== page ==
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Towel Buying Guide

BY: Editorial Staff | Jun 24, 2016

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As far as the simple pleasures in life go, there are few more enjoyable than wrapping a fluffy towel around yourself after soaking in the bath, taking a hot shower, or winning a battle to the death with an angry Melvillian whale. It may be a small portion of your day, but it can help get you off to a comfortable start, making the purchase of the right bathroom towels that much more important.

Shopping for towels can be a challenge, with myriad materials to choose from and plenty of towel terminology to traverse. Never fear; Groupon’s towel buying guide is here to break down what you need to know.

Know Your Fabrics

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Among the first things you’ll want to know is what a towel is made of. The longstanding standard for towels has been cotton, but other materials have emerged in recent years that also offer high quality. Read on for pros and cons of each:

Cottons 

  • Egyptian cotton: Generally considered the king of cottons, this premium cotton is prized for its balance of softness, durability, absorbency, and breathability. Grown under Egypt’s plentiful sunshine, this cotton produces extra-long staples that turn into thirsty, fibrous threads.
  • Turkish cotton: Grown in Turkey, this premium cotton shares many qualities with Egyptian cotton. Though less absorbent than Egyptian cotton, Turkish cotton naturally has an attractive sheen, which gives towels a luxurious look.
  • Pima cotton: Harvested from the same plant as Egyptian cotton but grown in countries such as Israel, Australia, and Peru, where growing conditions affect the cotton differently than in Egypt. It tends to lose some softness, but gains strength.
  • Supima cotton: A portmanteau of “Superior” and “Pima”, Supima is the trademarked term for Pima cotton grown by certified farmers in the American Southwest, which is also where the term Pima comes from. The Pima, a Native American tribe in Arizona, began growing the cotton in the early 20th century.
  • MicroCotton: The trademarked term for a cotton developed in India. The cotton produces long staples that turn into fluffy threads, giving towels a suede-like texture.

Eco-Friendly  

  • Organic cotton: This doesn’t refer to a specific type of cotton; rather, it refers to how a cotton was grown. Organic cottons give you the peace of mind that farmers avoided harsh pesticides, used high-quality fertilizers, and read the cotton plants a bedtime story each night.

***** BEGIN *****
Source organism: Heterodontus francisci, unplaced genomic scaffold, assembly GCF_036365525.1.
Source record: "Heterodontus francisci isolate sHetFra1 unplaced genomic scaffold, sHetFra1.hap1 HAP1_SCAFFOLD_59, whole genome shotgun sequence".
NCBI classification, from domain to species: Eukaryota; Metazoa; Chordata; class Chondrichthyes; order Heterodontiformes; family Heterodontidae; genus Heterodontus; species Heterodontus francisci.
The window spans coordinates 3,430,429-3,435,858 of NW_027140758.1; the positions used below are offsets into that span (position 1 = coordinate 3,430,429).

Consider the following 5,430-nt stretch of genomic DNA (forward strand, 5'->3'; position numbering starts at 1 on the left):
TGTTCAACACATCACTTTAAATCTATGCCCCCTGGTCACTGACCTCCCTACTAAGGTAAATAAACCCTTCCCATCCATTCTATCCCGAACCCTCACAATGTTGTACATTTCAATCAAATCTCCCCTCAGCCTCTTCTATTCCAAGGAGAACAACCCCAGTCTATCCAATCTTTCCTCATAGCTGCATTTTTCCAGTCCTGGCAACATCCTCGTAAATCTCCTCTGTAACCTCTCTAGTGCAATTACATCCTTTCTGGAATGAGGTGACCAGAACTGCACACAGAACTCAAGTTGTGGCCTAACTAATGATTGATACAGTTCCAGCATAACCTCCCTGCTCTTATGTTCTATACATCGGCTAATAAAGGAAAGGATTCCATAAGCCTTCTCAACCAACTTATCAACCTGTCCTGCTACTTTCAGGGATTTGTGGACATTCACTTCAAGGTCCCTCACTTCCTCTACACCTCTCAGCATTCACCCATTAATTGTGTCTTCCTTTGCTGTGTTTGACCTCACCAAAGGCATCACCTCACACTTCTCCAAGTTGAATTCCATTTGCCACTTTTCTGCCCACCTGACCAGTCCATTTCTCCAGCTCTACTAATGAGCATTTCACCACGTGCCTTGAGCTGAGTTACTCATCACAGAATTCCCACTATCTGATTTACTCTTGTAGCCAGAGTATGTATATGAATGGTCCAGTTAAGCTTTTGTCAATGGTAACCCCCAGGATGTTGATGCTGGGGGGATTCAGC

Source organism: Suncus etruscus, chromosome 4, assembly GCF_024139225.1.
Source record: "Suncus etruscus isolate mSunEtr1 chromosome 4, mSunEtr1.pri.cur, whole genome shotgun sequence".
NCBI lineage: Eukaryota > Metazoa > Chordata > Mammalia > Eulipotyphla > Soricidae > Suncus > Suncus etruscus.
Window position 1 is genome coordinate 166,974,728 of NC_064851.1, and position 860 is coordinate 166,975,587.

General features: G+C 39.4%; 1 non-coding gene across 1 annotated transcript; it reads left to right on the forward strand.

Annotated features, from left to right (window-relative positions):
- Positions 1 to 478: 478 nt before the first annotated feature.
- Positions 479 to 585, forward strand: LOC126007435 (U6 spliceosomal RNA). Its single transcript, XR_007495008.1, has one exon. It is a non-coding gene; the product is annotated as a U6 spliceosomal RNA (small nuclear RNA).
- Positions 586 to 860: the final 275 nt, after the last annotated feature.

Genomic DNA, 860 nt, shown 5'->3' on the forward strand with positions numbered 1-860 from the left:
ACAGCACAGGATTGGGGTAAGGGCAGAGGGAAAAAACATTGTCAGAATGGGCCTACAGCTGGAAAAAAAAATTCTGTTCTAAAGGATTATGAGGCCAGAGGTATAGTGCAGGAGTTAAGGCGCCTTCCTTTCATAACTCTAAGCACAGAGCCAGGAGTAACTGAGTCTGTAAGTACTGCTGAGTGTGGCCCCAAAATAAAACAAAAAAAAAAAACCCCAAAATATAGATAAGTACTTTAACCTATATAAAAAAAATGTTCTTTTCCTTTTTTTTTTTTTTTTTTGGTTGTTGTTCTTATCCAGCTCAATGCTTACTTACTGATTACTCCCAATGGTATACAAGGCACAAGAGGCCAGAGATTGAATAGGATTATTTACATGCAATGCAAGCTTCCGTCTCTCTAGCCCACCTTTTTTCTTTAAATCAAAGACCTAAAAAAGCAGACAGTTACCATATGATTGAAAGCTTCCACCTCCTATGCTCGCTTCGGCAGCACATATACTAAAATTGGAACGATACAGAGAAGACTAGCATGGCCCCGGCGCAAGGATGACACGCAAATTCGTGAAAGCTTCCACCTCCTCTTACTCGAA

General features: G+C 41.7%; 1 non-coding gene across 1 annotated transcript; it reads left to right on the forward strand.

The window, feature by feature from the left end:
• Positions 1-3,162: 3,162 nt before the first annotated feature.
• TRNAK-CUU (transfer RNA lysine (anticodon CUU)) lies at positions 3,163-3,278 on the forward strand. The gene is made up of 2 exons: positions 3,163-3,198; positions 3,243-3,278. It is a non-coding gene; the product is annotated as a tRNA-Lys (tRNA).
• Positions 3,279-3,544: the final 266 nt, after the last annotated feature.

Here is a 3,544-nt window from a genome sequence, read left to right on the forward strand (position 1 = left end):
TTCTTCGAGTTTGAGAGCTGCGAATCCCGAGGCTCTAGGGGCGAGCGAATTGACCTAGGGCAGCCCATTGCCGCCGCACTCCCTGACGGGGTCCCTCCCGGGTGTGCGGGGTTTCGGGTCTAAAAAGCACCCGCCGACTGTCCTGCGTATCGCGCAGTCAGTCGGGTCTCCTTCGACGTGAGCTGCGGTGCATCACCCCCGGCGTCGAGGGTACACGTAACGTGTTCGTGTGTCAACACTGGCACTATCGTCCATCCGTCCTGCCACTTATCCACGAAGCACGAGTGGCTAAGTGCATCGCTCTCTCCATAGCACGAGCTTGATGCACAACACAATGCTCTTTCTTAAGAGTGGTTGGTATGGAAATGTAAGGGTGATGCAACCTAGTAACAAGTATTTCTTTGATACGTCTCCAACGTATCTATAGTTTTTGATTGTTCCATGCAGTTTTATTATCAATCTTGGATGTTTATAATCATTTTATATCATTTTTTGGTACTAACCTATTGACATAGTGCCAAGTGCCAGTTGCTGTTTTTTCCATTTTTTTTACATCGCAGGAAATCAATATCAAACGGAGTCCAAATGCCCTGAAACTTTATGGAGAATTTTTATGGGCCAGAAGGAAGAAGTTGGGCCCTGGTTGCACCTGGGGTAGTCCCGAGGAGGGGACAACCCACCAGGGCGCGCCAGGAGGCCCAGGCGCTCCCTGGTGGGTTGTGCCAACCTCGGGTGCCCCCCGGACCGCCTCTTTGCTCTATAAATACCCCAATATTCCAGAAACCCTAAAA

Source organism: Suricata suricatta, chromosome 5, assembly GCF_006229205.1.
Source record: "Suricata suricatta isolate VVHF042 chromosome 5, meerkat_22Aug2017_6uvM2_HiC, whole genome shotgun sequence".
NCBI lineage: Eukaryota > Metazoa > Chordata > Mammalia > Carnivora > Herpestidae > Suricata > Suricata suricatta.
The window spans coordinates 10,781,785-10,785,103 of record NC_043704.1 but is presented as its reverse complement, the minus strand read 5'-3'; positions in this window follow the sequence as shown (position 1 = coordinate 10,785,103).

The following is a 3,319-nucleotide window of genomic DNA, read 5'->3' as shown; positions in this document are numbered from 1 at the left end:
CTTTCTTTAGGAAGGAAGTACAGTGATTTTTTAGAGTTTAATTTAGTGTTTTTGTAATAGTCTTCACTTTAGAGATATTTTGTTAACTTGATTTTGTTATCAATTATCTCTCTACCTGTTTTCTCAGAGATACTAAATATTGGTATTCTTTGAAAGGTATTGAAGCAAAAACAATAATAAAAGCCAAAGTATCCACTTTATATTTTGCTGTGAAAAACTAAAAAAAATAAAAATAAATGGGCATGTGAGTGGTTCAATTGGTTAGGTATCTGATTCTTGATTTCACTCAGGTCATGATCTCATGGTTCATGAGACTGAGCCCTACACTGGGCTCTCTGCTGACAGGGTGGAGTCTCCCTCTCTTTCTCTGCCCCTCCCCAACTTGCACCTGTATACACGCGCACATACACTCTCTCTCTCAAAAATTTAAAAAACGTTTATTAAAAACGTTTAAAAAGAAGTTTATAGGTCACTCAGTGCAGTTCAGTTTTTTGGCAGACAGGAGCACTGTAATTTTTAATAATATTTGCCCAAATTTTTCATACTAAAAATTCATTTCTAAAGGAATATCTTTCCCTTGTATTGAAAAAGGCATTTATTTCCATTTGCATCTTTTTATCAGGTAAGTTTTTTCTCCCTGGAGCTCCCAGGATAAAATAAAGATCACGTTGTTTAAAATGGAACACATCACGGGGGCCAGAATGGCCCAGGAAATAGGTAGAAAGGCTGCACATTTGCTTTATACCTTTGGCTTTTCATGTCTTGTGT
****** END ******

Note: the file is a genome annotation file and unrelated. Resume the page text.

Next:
• Bamboo: Might be 100% bamboo, but usually a blend. Besides its absorbency, bamboo fabric often boasts a lush feel and silky sheen, and its colorfastness resists fading. However, bamboo’s environmental friendliness is a matter of perspective. It’s naturally renewable and is easier to grow than cotton, and every plant is certified panda-approved. However, it requires heavy processing to turn into fabric. Read about rayon in the next section to learn more.

Synthetics

  • Rayon: Also referred to as viscose, rayon is a semi-synthetic fabric made by chemically treating natural material. Bamboo is perhaps the best-known example for towels. Modal, a rayon derived from beech trees, has been gaining popularity as well.
  • Microfiber: This manmade fabric typically blends fine polyester and polyamide fibers. Though they don’t feel as luxurious as their cotton counterparts, microfiber towels are light, durable, and quick-drying. Microfiber is also great for washcloths, as it does a good job of grabbing makeup, trapping dirt, and exfoliating skin.

Know How It’s Made

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The construction can give you an idea of how the towels function—softer, thirstier, more durable, faster-drying, better aerodynamics for use as a superhero cape, and so on. Here are some common constructions and what they mean for you:

Yarn 

  • Combed: Refers to cotton being combed to remove the short and uneven fibers, leaving just the long central fibers. Results in a stronger, smoother fabric.